Scientists have been synthesizing food flavorings for a long time now, and it’s all around us. From the popcorn flavor in some snack foods (methyl-2-peridylketone) to the very banana-ish flavor of a commercially-produced banana muffin (isoamyl acetate), our modern lives are filled with tastes perfected in the laboratory.

So it was only a matter of time before someone synthesized the taste of … fermented grapes. Suddenly, wines that previously sold for $200 or $300 a bottle could be tasted by us common folk, for a lot less ding to the pocketbook. 

Ava Winery in San Francisco has created just such a thing. Beginning with a Moscato D’Asti brew, and now a Dom Perignon variety, they’re trying hard to replicate some high-demand, big-ticket wines and champagnes in the laboratory – no vineyards or fermentation process needed. 

Here’s the graphic, from New Scientist, that pretty simply explains it:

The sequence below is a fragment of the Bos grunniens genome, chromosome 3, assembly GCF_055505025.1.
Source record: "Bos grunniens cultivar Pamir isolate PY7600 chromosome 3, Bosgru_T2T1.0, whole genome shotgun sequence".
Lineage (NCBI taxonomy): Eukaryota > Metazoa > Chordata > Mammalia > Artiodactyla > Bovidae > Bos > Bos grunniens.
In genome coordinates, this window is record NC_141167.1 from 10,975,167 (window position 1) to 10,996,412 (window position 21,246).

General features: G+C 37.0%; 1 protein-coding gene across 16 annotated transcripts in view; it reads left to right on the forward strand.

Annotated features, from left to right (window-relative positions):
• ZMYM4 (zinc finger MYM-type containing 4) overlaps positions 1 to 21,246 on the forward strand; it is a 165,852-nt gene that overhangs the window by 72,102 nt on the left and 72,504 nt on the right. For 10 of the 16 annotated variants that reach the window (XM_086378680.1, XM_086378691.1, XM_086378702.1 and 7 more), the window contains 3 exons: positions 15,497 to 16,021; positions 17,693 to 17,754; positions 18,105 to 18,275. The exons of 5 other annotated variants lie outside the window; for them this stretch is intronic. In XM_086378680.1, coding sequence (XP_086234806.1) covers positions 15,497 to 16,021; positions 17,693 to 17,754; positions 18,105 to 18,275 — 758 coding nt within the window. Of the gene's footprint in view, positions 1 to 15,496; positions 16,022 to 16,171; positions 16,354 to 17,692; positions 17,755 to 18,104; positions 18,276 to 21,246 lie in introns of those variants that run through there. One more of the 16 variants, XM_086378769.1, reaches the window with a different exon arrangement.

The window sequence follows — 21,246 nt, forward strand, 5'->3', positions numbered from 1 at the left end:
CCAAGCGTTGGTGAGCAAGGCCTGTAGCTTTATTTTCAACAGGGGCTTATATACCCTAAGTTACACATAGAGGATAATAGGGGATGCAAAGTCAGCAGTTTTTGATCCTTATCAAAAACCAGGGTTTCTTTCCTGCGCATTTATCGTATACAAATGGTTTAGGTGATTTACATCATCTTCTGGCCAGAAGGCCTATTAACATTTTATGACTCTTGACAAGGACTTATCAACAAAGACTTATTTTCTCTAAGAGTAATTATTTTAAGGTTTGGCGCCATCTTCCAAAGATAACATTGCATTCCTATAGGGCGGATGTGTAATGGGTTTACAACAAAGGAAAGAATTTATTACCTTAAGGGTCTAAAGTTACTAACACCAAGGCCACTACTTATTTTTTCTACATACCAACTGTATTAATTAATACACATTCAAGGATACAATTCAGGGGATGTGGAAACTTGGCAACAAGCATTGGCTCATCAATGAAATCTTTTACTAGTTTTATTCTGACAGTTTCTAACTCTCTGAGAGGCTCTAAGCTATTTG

What's In Synthetic Wine?
They might get there — at least, "there" enough for most people. The wine snobs who absolutely abhor this idea might never sign on, but for most of us common people, it could be a big hit. 

Here’s a taste test video by the wonderful folks at New Scientist of an early iteration of the Moscato creation. It’s since been improved dramatically (especially that problem with the “nose” being plastic-y), according to the makers.

So tell us, in the comments — is this a Very Good Thing for humanity, or a scourge upon our palates?